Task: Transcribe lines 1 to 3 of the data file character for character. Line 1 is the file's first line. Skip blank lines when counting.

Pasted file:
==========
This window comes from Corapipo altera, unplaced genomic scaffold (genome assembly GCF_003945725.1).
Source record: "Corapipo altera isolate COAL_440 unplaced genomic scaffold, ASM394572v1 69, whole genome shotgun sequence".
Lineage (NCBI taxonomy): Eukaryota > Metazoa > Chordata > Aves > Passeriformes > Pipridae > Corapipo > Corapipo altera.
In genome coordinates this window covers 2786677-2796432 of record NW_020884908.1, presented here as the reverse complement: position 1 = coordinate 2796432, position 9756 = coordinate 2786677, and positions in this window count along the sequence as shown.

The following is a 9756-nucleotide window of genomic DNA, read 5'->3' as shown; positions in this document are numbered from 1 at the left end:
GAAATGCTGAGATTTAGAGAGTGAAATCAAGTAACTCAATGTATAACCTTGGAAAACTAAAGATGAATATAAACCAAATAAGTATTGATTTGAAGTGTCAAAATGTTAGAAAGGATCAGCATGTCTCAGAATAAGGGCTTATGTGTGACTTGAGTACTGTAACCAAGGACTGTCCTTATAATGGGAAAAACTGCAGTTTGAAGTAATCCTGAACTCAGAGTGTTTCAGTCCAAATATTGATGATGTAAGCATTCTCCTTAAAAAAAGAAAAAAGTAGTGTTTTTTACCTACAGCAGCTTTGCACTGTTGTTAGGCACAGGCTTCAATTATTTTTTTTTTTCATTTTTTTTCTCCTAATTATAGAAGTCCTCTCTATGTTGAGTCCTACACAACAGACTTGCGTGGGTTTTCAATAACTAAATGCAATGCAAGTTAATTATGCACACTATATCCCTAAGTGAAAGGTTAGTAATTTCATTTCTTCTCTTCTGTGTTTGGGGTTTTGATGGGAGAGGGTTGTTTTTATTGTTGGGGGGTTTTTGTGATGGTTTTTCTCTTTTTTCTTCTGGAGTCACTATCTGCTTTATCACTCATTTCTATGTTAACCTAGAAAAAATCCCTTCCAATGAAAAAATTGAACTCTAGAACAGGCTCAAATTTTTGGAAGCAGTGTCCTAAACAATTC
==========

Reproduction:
This window comes from Corapipo altera, unplaced genomic scaffold (genome assembly GCF_003945725.1).
Source record: "Corapipo altera isolate COAL_440 unplaced genomic scaffold, ASM394572v1 69, whole genome shotgun sequence".
Lineage (NCBI taxonomy): Eukaryota > Metazoa > Chordata > Aves > Passeriformes > Pipridae > Corapipo > Corapipo altera.